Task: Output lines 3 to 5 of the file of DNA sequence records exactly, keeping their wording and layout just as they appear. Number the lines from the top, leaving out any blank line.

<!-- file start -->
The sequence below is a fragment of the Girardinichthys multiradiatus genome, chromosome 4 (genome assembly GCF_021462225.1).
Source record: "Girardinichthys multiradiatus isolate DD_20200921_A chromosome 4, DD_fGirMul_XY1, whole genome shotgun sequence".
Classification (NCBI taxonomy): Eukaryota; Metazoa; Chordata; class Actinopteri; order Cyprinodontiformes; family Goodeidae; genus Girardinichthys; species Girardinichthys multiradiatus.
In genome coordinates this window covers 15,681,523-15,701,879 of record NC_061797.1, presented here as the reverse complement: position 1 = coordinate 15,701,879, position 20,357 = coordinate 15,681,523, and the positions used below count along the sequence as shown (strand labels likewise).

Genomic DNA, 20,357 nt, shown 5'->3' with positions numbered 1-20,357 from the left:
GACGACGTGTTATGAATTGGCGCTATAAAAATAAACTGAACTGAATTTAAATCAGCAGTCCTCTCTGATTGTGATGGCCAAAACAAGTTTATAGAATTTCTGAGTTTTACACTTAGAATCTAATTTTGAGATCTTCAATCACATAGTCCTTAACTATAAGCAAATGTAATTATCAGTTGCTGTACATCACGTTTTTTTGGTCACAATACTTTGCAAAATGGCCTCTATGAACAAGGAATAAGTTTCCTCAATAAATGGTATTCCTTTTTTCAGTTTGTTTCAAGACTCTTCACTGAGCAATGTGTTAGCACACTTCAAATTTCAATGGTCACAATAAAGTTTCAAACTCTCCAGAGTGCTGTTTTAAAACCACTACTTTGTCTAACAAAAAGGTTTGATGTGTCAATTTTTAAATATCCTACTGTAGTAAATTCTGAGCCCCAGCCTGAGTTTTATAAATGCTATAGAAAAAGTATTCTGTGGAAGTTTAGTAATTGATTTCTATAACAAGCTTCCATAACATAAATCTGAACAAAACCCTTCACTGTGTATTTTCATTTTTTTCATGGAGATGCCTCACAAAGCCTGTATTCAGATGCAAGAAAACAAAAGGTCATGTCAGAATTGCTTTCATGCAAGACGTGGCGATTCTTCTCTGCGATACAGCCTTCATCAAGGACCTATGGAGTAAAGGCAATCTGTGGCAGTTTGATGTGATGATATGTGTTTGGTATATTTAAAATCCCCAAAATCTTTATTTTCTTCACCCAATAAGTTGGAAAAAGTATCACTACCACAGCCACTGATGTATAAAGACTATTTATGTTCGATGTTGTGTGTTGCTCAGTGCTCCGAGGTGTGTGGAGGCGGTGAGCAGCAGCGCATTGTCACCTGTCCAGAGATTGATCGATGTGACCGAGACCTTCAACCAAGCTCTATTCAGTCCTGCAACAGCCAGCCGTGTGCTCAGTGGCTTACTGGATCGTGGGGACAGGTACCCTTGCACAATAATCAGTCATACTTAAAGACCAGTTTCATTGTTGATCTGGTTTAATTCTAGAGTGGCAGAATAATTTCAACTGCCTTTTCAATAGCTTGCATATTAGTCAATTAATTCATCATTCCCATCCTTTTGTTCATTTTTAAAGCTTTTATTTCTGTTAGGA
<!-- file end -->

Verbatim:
Classification (NCBI taxonomy): Eukaryota; Metazoa; Chordata; class Actinopteri; order Cyprinodontiformes; family Goodeidae; genus Girardinichthys; species Girardinichthys multiradiatus.
In genome coordinates this window covers 15,681,523-15,701,879 of record NC_061797.1, presented here as the reverse complement: position 1 = coordinate 15,701,879, position 20,357 = coordinate 15,681,523, and the positions used below count along the sequence as shown (strand labels likewise).

Genomic DNA, 20,357 nt, shown 5'->3' with positions numbered 1-20,357 from the left: